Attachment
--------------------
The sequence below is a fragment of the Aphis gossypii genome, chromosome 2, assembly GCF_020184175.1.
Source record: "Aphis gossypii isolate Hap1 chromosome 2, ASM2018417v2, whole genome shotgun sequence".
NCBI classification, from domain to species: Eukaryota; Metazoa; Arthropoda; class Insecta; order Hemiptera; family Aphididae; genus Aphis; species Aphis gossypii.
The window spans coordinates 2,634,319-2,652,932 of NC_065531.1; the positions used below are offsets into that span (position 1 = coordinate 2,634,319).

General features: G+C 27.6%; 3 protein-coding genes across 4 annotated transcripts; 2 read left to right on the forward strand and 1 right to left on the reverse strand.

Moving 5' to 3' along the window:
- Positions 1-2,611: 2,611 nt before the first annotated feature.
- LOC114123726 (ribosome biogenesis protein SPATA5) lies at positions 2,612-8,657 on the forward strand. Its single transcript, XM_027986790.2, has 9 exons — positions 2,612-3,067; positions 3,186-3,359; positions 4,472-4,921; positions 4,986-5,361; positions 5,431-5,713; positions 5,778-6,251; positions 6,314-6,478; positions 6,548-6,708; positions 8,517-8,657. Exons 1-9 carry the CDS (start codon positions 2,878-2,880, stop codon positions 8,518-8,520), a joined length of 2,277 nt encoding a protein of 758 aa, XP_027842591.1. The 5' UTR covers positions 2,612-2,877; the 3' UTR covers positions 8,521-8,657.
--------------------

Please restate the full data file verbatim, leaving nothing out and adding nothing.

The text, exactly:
The sequence below is a fragment of the Aphis gossypii genome, chromosome 2, assembly GCF_020184175.1.
Source record: "Aphis gossypii isolate Hap1 chromosome 2, ASM2018417v2, whole genome shotgun sequence".
NCBI classification, from domain to species: Eukaryota; Metazoa; Arthropoda; class Insecta; order Hemiptera; family Aphididae; genus Aphis; species Aphis gossypii.
The window spans coordinates 2,634,319-2,652,932 of NC_065531.1; the positions used below are offsets into that span (position 1 = coordinate 2,634,319).

General features: G+C 27.6%; 3 protein-coding genes across 4 annotated transcripts; 2 read left to right on the forward strand and 1 right to left on the reverse strand.

Moving 5' to 3' along the window:
- Positions 1-2,611: 2,611 nt before the first annotated feature.
- LOC114123726 (ribosome biogenesis protein SPATA5) lies at positions 2,612-8,657 on the forward strand. Its single transcript, XM_027986790.2, has 9 exons — positions 2,612-3,067; positions 3,186-3,359; positions 4,472-4,921; positions 4,986-5,361; positions 5,431-5,713; positions 5,778-6,251; positions 6,314-6,478; positions 6,548-6,708; positions 8,517-8,657. Exons 1-9 carry the CDS (start codon positions 2,878-2,880, stop codon positions 8,518-8,520), a joined length of 2,277 nt encoding a protein of 758 aa, XP_027842591.1. The 5' UTR covers positions 2,612-2,877; the 3' UTR covers positions 8,521-8,657.